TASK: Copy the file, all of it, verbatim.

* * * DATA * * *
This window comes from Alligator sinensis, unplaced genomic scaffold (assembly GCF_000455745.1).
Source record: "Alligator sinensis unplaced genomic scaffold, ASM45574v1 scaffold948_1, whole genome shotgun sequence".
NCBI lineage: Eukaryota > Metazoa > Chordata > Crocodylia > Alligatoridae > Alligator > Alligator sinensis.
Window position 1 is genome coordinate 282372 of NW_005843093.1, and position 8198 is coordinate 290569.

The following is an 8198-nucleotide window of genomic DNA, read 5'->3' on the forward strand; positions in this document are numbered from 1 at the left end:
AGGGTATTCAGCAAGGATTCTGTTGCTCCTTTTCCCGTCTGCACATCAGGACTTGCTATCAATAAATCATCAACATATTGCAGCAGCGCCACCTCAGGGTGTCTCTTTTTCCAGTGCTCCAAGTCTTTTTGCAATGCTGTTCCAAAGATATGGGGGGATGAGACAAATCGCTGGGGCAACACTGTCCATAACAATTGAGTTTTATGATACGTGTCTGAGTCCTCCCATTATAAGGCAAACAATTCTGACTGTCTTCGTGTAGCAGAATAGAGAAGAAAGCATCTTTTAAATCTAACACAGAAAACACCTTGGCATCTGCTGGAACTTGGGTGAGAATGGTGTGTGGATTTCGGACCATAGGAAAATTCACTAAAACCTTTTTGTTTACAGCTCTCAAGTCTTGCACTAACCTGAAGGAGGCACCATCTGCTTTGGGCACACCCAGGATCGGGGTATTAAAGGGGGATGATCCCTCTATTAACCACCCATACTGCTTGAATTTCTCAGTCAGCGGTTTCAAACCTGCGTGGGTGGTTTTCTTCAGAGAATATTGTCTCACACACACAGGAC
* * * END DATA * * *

This window comes from Alligator sinensis, unplaced genomic scaffold (assembly GCF_000455745.1).
Source record: "Alligator sinensis unplaced genomic scaffold, ASM45574v1 scaffold948_1, whole genome shotgun sequence".
NCBI lineage: Eukaryota > Metazoa > Chordata > Crocodylia > Alligatoridae > Alligator > Alligator sinensis.
Window position 1 is genome coordinate 282372 of NW_005843093.1, and position 8198 is coordinate 290569.

The following is an 8198-nucleotide window of genomic DNA, read 5'->3' on the forward strand; positions in this document are numbered from 1 at the left end:
AGGGTATTCAGCAAGGATTCTGTTGCTCCTTTTCCCGTCTGCACATCAGGACTTGCTATCAATAAATCATCAACATATTGCAGCAGCGCCACCTCAGGGTGTCTCTTTTTCCAGTGCTCCAAGTCTTTTTGCAATGCTGTTCCAAAGATATGGGGGGATGAGACAAATCGCTGGGGCAACACTGTCCATAACAATTGAGTTTTATGATACGTGTCTGAGTCCTCCCATTATAAGGCAAACAATTCTGACTGTCTTCGTGTAGCAGAATAGAGAAGAAAGCATCTTTTAAATCTAACACAGAAAACACCTTGGCATCTGCTGGAACTTGGGTGAGAATGGTGTGTGGATTTCGGACCATAGGAAAATTCACTAAAACCTTTTTGTTTACAGCTCTCAAGTCTTGCACTAACCTGAAGGAGGCACCATCTGCTTTGGGCACACCCAGGATCGGGGTATTAAAGGGGGATGATCCCTCTATTAACCACCCATACTGCTTGAATTTCTCAGTCAGCGGTTTCAAACCTGCGTGGGTGGTTTTCTTCAGAGAATATTGTCTCACACACACAGGAC